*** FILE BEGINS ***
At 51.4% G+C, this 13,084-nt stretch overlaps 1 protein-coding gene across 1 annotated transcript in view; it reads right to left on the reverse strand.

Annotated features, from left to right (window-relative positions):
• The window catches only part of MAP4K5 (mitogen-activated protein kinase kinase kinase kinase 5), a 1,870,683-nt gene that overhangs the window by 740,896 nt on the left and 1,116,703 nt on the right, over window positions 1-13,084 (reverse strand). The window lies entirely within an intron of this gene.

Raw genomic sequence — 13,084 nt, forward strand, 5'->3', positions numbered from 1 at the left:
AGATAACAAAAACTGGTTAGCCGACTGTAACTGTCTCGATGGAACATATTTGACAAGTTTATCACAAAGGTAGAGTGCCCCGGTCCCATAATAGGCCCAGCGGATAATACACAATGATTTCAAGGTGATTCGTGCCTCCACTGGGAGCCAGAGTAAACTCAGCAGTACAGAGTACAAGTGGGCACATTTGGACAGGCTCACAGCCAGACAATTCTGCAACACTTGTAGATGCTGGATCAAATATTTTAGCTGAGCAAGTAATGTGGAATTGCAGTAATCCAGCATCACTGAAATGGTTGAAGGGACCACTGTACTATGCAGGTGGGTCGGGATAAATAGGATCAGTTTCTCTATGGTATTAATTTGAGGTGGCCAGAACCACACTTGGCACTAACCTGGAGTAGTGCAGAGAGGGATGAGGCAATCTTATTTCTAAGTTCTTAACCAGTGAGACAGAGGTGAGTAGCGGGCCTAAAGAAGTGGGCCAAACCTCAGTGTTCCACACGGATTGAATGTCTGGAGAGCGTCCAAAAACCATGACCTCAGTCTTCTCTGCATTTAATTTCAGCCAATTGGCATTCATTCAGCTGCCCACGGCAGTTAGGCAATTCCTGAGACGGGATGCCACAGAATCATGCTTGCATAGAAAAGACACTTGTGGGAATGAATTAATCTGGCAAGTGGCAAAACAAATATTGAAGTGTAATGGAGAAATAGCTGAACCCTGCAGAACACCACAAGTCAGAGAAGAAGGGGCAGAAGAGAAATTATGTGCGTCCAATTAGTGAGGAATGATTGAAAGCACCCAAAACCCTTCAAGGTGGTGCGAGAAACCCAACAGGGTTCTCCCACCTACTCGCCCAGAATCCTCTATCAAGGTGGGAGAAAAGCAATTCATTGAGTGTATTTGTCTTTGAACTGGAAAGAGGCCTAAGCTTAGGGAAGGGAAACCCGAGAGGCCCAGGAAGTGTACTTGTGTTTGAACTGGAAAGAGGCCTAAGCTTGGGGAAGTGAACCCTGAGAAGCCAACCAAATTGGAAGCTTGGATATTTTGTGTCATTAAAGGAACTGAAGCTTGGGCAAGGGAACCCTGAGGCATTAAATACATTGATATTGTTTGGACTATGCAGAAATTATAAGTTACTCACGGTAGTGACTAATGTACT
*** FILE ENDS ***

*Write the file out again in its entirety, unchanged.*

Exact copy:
At 51.4% G+C, this 13,084-nt stretch overlaps 1 protein-coding gene across 1 annotated transcript in view; it reads right to left on the reverse strand.

Annotated features, from left to right (window-relative positions):
• The window catches only part of MAP4K5 (mitogen-activated protein kinase kinase kinase kinase 5), a 1,870,683-nt gene that overhangs the window by 740,896 nt on the left and 1,116,703 nt on the right, over window positions 1-13,084 (reverse strand). The window lies entirely within an intron of this gene.

Raw genomic sequence — 13,084 nt, forward strand, 5'->3', positions numbered from 1 at the left:
AGATAACAAAAACTGGTTAGCCGACTGTAACTGTCTCGATGGAACATATTTGACAAGTTTATCACAAAGGTAGAGTGCCCCGGTCCCATAATAGGCCCAGCGGATAATACACAATGATTTCAAGGTGATTCGTGCCTCCACTGGGAGCCAGAGTAAACTCAGCAGTACAGAGTACAAGTGGGCACATTTGGACAGGCTCACAGCCAGACAATTCTGCAACACTTGTAGATGCTGGATCAAATATTTTAGCTGAGCAAGTAATGTGGAATTGCAGTAATCCAGCATCACTGAAATGGTTGAAGGGACCACTGTACTATGCAGGTGGGTCGGGATAAATAGGATCAGTTTCTCTATGGTATTAATTTGAGGTGGCCAGAACCACACTTGGCACTAACCTGGAGTAGTGCAGAGAGGGATGAGGCAATCTTATTTCTAAGTTCTTAACCAGTGAGACAGAGGTGAGTAGCGGGCCTAAAGAAGTGGGCCAAACCTCAGTGTTCCACACGGATTGAATGTCTGGAGAGCGTCCAAAAACCATGACCTCAGTCTTCTCTGCATTTAATTTCAGCCAATTGGCATTCATTCAGCTGCCCACGGCAGTTAGGCAATTCCTGAGACGGGATGCCACAGAATCATGCTTGCATAGAAAAGACACTTGTGGGAATGAATTAATCTGGCAAGTGGCAAAACAAATATTGAAGTGTAATGGAGAAATAGCTGAACCCTGCAGAACACCACAAGTCAGAGAAGAAGGGGCAGAAGAGAAATTATGTGCGTCCAATTAGTGAGGAATGATTGAAAGCACCCAAAACCCTTCAAGGTGGTGCGAGAAACCCAACAGGGTTCTCCCACCTACTCGCCCAGAATCCTCTATCAAGGTGGGAGAAAAGCAATTCATTGAGTGTATTTGTCTTTGAACTGGAAAGAGGCCTAAGCTTAGGGAAGGGAAACCCGAGAGGCCCAGGAAGTGTACTTGTGTTTGAACTGGAAAGAGGCCTAAGCTTGGGGAAGTGAACCCTGAGAAGCCAACCAAATTGGAAGCTTGGATATTTTGTGTCATTAAAGGAACTGAAGCTTGGGCAAGGGAACCCTGAGGCATTAAATACATTGATATTGTTTGGACTATGCAGAAATTATAAGTTACTCACGGTAGTGACTAATGTACT